After a nice buffet breakfast, we drove a few miles through heavy AM rush hour traffic in search of an easy access to the Dong Guan Church. It was built in 1917 by Mennonite missionaries and for the next several years served as the “mother church” of missionary work in the area. We were met by several elderly ladies who welcomed us by singing in Chinese “Silent Night” and in English, “Amazing Grace”.
Our final stop of the morning was at a large new church. Built in 2003, this structure has sanctuary seating for perhaps 1,000. We were welcomed by Madam Zhang Yan Min, one of the church pastors, and five young woman singing hymns around a magnificent new grand. In response to an invitation from the singing ladies of Mu En, our group reciprocated by a nice rendition of the “606”—the “Praise God” closing song in many US services today. Following the visit to the sanctuary, we were invited to a warm meeting room for some snacks and additional briefing about the Mu En Church.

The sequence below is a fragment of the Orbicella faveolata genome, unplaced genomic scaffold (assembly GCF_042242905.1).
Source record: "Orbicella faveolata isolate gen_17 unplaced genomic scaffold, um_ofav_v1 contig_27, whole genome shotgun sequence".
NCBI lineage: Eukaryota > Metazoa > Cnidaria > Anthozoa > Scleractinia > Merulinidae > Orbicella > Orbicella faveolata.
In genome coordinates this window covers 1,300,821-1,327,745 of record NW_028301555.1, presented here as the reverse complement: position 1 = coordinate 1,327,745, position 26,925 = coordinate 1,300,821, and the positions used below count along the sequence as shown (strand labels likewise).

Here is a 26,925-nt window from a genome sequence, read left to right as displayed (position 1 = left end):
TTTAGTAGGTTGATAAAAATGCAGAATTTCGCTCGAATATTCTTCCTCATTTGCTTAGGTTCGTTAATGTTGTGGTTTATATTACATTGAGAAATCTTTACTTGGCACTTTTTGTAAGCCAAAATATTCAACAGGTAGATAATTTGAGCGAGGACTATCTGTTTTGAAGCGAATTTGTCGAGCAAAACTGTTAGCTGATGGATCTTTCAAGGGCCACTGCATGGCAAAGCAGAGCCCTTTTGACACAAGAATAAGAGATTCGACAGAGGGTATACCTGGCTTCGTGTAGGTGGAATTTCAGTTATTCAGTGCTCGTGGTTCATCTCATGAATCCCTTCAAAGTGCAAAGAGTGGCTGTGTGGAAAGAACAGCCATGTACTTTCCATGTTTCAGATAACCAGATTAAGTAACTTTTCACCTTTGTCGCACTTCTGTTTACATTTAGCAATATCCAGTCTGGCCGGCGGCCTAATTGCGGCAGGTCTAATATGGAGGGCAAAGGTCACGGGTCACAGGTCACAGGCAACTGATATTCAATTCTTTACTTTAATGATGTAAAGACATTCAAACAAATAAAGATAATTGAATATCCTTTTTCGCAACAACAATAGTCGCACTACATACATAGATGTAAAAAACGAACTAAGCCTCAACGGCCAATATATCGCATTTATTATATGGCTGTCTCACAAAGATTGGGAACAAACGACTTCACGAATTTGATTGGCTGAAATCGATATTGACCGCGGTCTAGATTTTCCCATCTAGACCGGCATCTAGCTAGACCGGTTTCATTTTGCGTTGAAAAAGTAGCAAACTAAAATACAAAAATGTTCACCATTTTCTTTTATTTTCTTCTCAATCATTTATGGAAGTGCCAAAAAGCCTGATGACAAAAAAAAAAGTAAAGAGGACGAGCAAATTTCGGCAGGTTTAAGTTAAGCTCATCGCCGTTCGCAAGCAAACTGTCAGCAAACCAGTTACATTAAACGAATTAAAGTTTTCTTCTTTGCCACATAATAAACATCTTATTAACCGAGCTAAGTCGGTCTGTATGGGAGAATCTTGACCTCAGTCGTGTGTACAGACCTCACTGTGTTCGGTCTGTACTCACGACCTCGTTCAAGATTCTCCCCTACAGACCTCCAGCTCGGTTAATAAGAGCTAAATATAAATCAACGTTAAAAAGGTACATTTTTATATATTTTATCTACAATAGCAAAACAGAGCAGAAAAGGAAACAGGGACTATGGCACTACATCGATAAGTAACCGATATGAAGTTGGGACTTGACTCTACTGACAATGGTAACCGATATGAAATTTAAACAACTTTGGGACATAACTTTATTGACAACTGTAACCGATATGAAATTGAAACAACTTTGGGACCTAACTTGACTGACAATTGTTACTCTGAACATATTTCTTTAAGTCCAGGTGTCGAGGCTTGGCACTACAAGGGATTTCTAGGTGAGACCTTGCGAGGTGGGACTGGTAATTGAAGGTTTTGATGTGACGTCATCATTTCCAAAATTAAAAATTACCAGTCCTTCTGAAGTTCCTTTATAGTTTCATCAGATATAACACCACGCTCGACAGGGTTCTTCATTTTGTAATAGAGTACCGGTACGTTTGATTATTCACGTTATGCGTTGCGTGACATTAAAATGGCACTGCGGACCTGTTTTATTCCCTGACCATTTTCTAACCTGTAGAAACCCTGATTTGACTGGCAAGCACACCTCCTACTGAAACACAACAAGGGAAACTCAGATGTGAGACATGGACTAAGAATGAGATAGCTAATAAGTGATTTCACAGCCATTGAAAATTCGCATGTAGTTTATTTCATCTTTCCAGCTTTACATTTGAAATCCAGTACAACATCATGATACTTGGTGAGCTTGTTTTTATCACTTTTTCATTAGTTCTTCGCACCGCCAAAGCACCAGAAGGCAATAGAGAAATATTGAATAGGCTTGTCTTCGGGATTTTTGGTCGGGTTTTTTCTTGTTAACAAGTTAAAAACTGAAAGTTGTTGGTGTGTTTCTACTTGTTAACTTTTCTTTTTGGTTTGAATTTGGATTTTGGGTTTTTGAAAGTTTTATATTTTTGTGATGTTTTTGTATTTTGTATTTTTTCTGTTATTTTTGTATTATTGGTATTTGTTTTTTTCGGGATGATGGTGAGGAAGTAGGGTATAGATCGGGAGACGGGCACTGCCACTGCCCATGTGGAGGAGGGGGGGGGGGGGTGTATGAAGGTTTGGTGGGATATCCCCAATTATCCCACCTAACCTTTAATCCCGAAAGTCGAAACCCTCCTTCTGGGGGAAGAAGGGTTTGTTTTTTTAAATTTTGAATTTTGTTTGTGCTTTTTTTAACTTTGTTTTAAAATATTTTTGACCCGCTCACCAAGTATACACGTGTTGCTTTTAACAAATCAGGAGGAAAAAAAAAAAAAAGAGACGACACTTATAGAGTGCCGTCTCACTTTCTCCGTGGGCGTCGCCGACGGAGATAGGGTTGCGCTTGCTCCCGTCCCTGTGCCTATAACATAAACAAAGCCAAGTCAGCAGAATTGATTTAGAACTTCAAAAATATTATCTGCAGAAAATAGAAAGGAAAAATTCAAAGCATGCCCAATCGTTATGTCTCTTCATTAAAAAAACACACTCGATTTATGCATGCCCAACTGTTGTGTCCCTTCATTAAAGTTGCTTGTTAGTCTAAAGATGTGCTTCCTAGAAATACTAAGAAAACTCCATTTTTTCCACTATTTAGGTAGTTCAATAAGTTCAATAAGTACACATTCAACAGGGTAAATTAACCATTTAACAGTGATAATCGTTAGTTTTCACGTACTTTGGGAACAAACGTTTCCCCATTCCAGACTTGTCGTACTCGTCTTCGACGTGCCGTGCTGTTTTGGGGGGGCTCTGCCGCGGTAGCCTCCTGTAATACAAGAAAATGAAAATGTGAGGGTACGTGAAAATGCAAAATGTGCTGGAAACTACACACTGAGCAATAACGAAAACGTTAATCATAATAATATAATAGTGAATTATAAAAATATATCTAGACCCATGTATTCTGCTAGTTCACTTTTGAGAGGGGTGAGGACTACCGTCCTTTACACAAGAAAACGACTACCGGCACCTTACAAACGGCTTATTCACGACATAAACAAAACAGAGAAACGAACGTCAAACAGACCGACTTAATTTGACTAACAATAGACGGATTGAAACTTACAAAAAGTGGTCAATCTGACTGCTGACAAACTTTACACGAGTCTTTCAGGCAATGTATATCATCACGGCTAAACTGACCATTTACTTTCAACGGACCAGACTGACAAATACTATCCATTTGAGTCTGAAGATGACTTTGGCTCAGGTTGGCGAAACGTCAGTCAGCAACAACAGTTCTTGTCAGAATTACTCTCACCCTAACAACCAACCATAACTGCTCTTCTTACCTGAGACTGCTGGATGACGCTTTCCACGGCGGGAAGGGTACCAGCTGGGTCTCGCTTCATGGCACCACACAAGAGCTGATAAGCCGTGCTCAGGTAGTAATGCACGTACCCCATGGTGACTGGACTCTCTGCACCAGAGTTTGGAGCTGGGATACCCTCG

This was the day we would make a round trip to/from Daming, about 50 miles away, and the site where the W.C. Voth famly served as Mennonnite missionaries in the mid-1920s.
We arrived in Daming some 50 miles away at 10 AM and proceeded directly to the complex housing the former Mennonite mission. There we met Messrs. Li Da Qing, General Secretary of the church, and Zhang Bo Sheng, a church spokesman. Nearby was a large red-brick church built in the past few years, but now used largely as a Christian training center with some 60 local residents in regular attendance. More than 30 “Bible training classes” have been held at this church since its return. In a corner of the complex we viewed the “memory stones” of the three toddlers who died in Puyang, viz., children of the Voths, the Browns and the Kuaffmans. We were told that Daming County now has some 10,000 Christians who meet regularly in 47 “prayer points” around the county.
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